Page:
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Macbeth

Tramway, Glasgow
4 stars


While setting Shakespeare in a psychiatric ward isn’t a new idea,
neither is it uncommon for real life patients in such institutions to
construct such elaborate self-destructive fantasies with themselves at
their fragile world’s centre. Both concepts rub up against each other
in the National Theatre of Scotland’s boldly audacious reimagining of
the Scottish play, which sees Alan Cumming act out the entire play
alone onstage for an hour and three-quarters. Flying without a safety
net, Cumming opens himself up physically, mentally and emotionally in a
performance of fearless bravura.

It starts with Cumming’s character being sectioned and stripped of his
twenty-first century apparel by two nurses played almost wordlessly by
Myra McFadyen and Aly Craig. With fresh scars embedded into his chest,
as Cumming calls to what are both captors and protectors with the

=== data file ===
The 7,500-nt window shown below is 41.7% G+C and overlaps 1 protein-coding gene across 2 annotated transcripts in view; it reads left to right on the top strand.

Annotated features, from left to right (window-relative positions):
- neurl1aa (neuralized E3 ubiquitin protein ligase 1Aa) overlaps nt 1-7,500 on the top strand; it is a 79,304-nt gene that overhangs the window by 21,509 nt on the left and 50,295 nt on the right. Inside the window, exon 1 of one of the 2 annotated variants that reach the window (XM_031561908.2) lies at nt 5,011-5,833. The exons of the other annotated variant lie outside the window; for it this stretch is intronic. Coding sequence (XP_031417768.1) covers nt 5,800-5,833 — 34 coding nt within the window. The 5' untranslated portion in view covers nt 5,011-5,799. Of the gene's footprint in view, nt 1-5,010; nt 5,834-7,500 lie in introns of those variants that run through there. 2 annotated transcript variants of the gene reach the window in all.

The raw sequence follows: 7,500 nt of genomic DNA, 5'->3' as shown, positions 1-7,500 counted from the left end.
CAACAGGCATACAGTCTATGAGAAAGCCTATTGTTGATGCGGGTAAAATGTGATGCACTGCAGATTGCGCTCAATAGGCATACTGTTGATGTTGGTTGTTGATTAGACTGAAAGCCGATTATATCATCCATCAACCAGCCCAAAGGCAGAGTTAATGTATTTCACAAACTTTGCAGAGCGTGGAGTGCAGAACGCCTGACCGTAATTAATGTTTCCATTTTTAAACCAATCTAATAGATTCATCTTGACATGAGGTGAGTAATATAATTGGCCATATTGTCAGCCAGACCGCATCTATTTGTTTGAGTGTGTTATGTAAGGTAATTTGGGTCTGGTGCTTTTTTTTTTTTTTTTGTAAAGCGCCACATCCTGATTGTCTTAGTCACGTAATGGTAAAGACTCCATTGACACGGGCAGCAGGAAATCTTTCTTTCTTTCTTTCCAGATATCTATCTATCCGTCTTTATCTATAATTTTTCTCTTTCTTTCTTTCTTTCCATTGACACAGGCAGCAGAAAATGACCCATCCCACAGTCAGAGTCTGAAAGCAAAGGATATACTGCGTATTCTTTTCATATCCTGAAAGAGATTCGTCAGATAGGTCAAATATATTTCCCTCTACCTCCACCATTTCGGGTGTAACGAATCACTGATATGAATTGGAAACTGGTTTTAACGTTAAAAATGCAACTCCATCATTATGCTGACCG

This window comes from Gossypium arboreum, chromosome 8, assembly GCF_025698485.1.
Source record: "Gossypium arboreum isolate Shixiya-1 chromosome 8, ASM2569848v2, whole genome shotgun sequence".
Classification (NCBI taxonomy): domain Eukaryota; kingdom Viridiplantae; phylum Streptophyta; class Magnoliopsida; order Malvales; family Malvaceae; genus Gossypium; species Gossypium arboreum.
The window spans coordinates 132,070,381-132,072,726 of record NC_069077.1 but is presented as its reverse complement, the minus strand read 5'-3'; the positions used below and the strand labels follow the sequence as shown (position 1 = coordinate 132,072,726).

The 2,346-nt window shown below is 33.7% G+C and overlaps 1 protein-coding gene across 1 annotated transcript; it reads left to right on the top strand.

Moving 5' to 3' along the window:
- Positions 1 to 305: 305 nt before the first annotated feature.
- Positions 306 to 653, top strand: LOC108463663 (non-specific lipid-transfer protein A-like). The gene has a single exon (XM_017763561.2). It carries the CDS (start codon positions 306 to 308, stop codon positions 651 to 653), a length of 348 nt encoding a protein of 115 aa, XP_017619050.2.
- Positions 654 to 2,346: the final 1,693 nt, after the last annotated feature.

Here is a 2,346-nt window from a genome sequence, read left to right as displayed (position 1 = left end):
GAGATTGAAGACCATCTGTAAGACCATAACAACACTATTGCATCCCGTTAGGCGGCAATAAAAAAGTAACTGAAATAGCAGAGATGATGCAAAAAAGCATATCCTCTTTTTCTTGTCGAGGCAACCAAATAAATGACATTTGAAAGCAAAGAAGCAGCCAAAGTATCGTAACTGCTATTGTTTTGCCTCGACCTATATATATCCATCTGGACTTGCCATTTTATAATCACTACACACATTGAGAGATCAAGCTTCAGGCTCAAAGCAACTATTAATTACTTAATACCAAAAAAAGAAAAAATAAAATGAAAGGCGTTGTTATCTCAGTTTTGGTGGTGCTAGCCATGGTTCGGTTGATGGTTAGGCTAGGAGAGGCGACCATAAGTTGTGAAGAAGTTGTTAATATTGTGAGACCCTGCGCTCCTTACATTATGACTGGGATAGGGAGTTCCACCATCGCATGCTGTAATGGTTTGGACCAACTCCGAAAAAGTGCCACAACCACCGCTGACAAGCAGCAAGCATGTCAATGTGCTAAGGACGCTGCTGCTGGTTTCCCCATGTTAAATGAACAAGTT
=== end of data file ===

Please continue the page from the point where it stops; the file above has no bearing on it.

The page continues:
Witches ‘When shall we three meet again?’ line, there are hints of a
domestic massacre and a possible failed suicide attempt to have caused
his incarceration.

Watched over from all angles by a trio of CCTV cameras, Cumming pads
about Merle Hensel’s towering brick-lined set in search of healing his
fragmented self, but finds only a succession of voices tearing him
apart. In the bath-tub he lays splayed and naked as he recounts Lady
M’s ‘unsex me’ speech. A wheelchair becomes a pukka King Duncan’s
mobile throne which Cumming’s own Macbeth-possessed psyche lays
troubled claim to. Most significant of all, a doll is battered into
submission and a child’s jumper pressed down heavily into the
bath-water.

John Tiffany and Andrew Goldberg’s production reimagines Shakespeare as
a cycle of self-laceration where often the silent moments are the most
significant. With Cumming at its centre, the heady tangle of strength
and vulnerability he presents us with makes for a brilliantly troubling
play for twisted times.

The Herald, June 16th 2012
ends

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